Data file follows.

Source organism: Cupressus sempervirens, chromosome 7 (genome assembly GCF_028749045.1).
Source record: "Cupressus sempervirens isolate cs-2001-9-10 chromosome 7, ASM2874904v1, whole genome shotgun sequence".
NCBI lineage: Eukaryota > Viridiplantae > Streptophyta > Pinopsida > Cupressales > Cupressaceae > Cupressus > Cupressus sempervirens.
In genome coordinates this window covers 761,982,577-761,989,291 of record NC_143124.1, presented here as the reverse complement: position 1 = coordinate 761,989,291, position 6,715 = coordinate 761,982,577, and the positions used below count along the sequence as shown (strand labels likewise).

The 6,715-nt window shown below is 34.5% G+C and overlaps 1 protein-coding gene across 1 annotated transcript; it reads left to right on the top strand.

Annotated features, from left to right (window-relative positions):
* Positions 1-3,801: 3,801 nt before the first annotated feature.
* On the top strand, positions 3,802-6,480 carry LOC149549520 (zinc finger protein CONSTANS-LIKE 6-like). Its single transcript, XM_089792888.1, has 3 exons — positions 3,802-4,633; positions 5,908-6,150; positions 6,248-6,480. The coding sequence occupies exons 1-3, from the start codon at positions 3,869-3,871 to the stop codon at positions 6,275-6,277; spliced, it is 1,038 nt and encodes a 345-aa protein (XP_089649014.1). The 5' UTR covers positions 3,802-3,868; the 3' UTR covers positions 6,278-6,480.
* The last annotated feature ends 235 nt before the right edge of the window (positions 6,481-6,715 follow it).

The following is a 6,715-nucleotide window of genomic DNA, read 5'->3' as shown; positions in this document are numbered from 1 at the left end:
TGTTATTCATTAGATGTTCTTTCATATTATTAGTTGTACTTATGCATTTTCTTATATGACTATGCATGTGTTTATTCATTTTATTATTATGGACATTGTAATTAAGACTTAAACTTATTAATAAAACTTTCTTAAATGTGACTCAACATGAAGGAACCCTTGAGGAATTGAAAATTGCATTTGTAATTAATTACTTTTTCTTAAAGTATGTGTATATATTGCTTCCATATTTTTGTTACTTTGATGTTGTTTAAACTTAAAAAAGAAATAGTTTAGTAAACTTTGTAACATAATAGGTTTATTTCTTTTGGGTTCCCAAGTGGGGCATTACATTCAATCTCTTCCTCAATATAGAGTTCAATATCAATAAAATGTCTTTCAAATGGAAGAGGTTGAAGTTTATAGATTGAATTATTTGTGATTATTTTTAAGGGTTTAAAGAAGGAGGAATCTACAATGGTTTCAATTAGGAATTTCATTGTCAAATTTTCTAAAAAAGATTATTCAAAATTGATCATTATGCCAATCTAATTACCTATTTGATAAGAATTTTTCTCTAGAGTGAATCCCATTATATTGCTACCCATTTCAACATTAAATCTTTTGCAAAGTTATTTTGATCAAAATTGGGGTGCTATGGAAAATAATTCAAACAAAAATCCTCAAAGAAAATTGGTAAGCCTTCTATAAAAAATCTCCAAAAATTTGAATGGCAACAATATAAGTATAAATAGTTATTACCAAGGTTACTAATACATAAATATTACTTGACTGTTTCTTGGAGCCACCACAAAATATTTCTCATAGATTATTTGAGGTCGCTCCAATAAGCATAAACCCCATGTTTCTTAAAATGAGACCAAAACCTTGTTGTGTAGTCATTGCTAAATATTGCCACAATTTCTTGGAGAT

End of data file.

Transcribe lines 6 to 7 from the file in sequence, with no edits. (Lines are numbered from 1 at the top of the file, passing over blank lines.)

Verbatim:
Annotated features, from left to right (window-relative positions):
* Positions 1-3,801: 3,801 nt before the first annotated feature.